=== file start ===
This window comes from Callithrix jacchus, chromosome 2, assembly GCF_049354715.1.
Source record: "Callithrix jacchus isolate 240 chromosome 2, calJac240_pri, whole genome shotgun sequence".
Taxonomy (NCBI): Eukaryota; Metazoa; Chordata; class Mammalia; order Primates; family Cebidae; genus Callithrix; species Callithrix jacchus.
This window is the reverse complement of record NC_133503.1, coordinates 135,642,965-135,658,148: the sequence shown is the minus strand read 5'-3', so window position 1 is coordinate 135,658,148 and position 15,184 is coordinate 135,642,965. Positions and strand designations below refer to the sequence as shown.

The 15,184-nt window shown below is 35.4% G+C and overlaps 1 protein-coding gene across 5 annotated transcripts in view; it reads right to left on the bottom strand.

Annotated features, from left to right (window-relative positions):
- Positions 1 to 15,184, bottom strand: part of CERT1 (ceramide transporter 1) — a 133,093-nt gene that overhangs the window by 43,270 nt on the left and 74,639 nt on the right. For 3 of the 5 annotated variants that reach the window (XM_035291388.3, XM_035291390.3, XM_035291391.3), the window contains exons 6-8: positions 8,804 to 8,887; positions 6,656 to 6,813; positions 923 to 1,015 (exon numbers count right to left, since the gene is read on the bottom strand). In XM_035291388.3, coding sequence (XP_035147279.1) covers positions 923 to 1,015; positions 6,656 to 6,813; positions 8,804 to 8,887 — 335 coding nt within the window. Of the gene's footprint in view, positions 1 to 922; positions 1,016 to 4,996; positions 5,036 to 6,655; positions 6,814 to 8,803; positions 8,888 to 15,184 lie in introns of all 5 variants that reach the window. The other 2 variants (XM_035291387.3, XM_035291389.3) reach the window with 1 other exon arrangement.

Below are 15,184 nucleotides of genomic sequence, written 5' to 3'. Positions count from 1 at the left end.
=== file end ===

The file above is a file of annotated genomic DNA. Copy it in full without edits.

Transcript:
This window comes from Callithrix jacchus, chromosome 2, assembly GCF_049354715.1.
Source record: "Callithrix jacchus isolate 240 chromosome 2, calJac240_pri, whole genome shotgun sequence".
Taxonomy (NCBI): Eukaryota; Metazoa; Chordata; class Mammalia; order Primates; family Cebidae; genus Callithrix; species Callithrix jacchus.
This window is the reverse complement of record NC_133503.1, coordinates 135,642,965-135,658,148: the sequence shown is the minus strand read 5'-3', so window position 1 is coordinate 135,658,148 and position 15,184 is coordinate 135,642,965. Positions and strand designations below refer to the sequence as shown.

The 15,184-nt window shown below is 35.4% G+C and overlaps 1 protein-coding gene across 5 annotated transcripts in view; it reads right to left on the bottom strand.

Annotated features, from left to right (window-relative positions):
- Positions 1 to 15,184, bottom strand: part of CERT1 (ceramide transporter 1) — a 133,093-nt gene that overhangs the window by 43,270 nt on the left and 74,639 nt on the right. For 3 of the 5 annotated variants that reach the window (XM_035291388.3, XM_035291390.3, XM_035291391.3), the window contains exons 6-8: positions 8,804 to 8,887; positions 6,656 to 6,813; positions 923 to 1,015 (exon numbers count right to left, since the gene is read on the bottom strand). In XM_035291388.3, coding sequence (XP_035147279.1) covers positions 923 to 1,015; positions 6,656 to 6,813; positions 8,804 to 8,887 — 335 coding nt within the window. Of the gene's footprint in view, positions 1 to 922; positions 1,016 to 4,996; positions 5,036 to 6,655; positions 6,814 to 8,803; positions 8,888 to 15,184 lie in introns of all 5 variants that reach the window. The other 2 variants (XM_035291387.3, XM_035291389.3) reach the window with 1 other exon arrangement.

Below are 15,184 nucleotides of genomic sequence, written 5' to 3'. Positions count from 1 at the left end.